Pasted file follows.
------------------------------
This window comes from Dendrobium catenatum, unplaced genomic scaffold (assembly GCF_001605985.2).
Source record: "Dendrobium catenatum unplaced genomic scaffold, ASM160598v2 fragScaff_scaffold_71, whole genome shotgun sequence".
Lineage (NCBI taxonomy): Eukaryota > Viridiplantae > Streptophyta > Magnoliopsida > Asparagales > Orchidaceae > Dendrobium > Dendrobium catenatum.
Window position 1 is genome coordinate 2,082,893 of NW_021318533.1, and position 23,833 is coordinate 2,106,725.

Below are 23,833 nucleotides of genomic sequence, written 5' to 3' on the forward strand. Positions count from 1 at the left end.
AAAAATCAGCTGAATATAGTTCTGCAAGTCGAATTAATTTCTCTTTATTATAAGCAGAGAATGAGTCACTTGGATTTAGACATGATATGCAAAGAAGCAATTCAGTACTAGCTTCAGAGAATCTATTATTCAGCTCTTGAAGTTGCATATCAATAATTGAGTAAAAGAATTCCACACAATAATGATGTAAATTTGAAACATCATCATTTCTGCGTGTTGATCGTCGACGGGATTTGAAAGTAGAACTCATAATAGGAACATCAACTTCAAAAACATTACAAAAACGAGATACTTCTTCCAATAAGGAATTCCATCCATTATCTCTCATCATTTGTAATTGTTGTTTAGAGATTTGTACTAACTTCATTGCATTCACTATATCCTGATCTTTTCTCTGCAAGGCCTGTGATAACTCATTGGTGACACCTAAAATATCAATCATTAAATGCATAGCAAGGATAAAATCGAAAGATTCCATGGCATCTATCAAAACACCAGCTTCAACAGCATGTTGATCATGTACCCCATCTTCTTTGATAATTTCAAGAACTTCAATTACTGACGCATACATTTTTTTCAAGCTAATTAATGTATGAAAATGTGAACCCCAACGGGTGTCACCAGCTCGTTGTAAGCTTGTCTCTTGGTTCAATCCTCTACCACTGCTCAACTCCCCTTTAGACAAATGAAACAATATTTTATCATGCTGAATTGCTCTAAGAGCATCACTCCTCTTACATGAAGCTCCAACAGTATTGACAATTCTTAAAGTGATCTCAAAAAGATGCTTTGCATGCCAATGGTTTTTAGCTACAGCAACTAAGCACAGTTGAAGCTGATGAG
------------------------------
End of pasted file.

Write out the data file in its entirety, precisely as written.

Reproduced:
This window comes from Dendrobium catenatum, unplaced genomic scaffold (assembly GCF_001605985.2).
Source record: "Dendrobium catenatum unplaced genomic scaffold, ASM160598v2 fragScaff_scaffold_71, whole genome shotgun sequence".
Lineage (NCBI taxonomy): Eukaryota > Viridiplantae > Streptophyta > Magnoliopsida > Asparagales > Orchidaceae > Dendrobium > Dendrobium catenatum.
Window position 1 is genome coordinate 2,082,893 of NW_021318533.1, and position 23,833 is coordinate 2,106,725.

Below are 23,833 nucleotides of genomic sequence, written 5' to 3' on the forward strand. Positions count from 1 at the left end.
AAAAATCAGCTGAATATAGTTCTGCAAGTCGAATTAATTTCTCTTTATTATAAGCAGAGAATGAGTCACTTGGATTTAGACATGATATGCAAAGAAGCAATTCAGTACTAGCTTCAGAGAATCTATTATTCAGCTCTTGAAGTTGCATATCAATAATTGAGTAAAAGAATTCCACACAATAATGATGTAAATTTGAAACATCATCATTTCTGCGTGTTGATCGTCGACGGGATTTGAAAGTAGAACTCATAATAGGAACATCAACTTCAAAAACATTACAAAAACGAGATACTTCTTCCAATAAGGAATTCCATCCATTATCTCTCATCATTTGTAATTGTTGTTTAGAGATTTGTACTAACTTCATTGCATTCACTATATCCTGATCTTTTCTCTGCAAGGCCTGTGATAACTCATTGGTGACACCTAAAATATCAATCATTAAATGCATAGCAAGGATAAAATCGAAAGATTCCATGGCATCTATCAAAACACCAGCTTCAACAGCATGTTGATCATGTACCCCATCTTCTTTGATAATTTCAAGAACTTCAATTACTGACGCATACATTTTTTTCAAGCTAATTAATGTATGAAAATGTGAACCCCAACGGGTGTCACCAGCTCGTTGTAAGCTTGTCTCTTGGTTCAATCCTCTACCACTGCTCAACTCCCCTTTAGACAAATGAAACAATATTTTATCATGCTGAATTGCTCTAAGAGCATCACTCCTCTTACATGAAGCTCCAACAGTATTGACAATTCTTAAAGTGATCTCAAAAAGATGCTTTGCATGCCAATGGTTTTTAGCTACAGCAACTAAGCACAGTTGAAGCTGATGAG